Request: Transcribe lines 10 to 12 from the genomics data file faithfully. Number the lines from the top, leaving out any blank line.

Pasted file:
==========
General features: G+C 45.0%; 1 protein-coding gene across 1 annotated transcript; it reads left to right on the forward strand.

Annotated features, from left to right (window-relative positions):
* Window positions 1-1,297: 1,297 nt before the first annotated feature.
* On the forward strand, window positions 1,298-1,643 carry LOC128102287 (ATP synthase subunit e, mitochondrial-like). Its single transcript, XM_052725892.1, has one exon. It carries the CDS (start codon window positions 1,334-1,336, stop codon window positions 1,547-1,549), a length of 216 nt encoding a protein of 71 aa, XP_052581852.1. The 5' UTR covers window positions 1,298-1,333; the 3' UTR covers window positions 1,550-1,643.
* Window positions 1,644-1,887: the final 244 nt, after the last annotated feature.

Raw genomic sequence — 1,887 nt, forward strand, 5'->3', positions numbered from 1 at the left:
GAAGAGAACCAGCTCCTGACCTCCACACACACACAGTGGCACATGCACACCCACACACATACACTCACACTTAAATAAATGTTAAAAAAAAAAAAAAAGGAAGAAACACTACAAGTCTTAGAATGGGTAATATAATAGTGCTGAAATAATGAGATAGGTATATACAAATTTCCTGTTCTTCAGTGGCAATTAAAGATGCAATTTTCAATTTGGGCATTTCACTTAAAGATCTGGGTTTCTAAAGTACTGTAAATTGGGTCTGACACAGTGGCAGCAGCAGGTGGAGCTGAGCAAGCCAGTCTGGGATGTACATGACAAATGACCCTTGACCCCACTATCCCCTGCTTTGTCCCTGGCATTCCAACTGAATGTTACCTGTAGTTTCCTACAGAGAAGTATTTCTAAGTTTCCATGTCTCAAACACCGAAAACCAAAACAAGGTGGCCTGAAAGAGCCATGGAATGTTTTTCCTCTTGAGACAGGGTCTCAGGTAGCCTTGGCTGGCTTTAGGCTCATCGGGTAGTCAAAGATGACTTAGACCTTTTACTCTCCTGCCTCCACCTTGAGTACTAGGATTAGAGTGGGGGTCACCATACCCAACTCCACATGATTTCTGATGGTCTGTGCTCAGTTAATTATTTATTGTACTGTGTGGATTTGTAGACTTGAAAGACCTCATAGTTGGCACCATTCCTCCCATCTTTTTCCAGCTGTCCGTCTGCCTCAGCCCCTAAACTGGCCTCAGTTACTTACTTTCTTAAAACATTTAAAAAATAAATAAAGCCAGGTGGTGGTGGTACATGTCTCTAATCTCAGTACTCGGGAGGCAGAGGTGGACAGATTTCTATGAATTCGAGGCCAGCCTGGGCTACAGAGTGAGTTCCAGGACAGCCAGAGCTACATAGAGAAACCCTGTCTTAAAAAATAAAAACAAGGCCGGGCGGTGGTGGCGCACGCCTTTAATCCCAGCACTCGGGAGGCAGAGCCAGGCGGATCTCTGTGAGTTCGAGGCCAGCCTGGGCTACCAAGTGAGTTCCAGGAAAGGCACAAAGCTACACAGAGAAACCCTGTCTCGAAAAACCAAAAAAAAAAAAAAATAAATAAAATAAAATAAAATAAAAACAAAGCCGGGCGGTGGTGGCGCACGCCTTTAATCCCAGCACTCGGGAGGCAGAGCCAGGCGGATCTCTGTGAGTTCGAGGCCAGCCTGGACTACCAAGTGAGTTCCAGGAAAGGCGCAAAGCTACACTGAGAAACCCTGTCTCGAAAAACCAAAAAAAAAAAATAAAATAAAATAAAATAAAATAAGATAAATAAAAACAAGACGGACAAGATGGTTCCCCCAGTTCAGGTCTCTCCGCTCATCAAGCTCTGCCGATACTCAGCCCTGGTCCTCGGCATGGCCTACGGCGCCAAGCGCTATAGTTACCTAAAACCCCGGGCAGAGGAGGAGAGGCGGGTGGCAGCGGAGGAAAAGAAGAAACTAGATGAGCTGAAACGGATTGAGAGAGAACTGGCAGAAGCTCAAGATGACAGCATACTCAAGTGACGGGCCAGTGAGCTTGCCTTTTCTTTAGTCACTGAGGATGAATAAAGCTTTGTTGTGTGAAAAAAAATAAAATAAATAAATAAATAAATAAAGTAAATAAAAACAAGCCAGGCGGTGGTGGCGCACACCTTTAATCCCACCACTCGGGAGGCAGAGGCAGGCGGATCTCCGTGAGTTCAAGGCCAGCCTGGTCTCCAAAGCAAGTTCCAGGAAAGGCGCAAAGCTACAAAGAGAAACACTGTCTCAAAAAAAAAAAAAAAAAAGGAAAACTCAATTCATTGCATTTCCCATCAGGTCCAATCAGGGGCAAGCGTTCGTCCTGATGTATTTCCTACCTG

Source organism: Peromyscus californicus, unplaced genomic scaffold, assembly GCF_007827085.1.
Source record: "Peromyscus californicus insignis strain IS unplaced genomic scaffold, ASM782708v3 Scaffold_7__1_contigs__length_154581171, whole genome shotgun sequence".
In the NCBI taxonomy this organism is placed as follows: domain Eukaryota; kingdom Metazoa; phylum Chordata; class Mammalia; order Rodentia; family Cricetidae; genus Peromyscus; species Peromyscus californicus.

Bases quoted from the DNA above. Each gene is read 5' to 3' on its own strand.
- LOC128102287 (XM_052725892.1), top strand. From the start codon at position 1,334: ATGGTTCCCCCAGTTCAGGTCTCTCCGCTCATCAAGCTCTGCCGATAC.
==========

In the NCBI taxonomy this organism is placed as follows: domain Eukaryota; kingdom Metazoa; phylum Chordata; class Mammalia; order Rodentia; family Cricetidae; genus Peromyscus; species Peromyscus californicus.

Bases quoted from the DNA above. Each gene is read 5' to 3' on its own strand.
- LOC128102287 (XM_052725892.1), top strand. From the start codon at position 1,334: ATGGTTCCCCCAGTTCAGGTCTCTCCGCTCATCAAGCTCTGCCGATAC.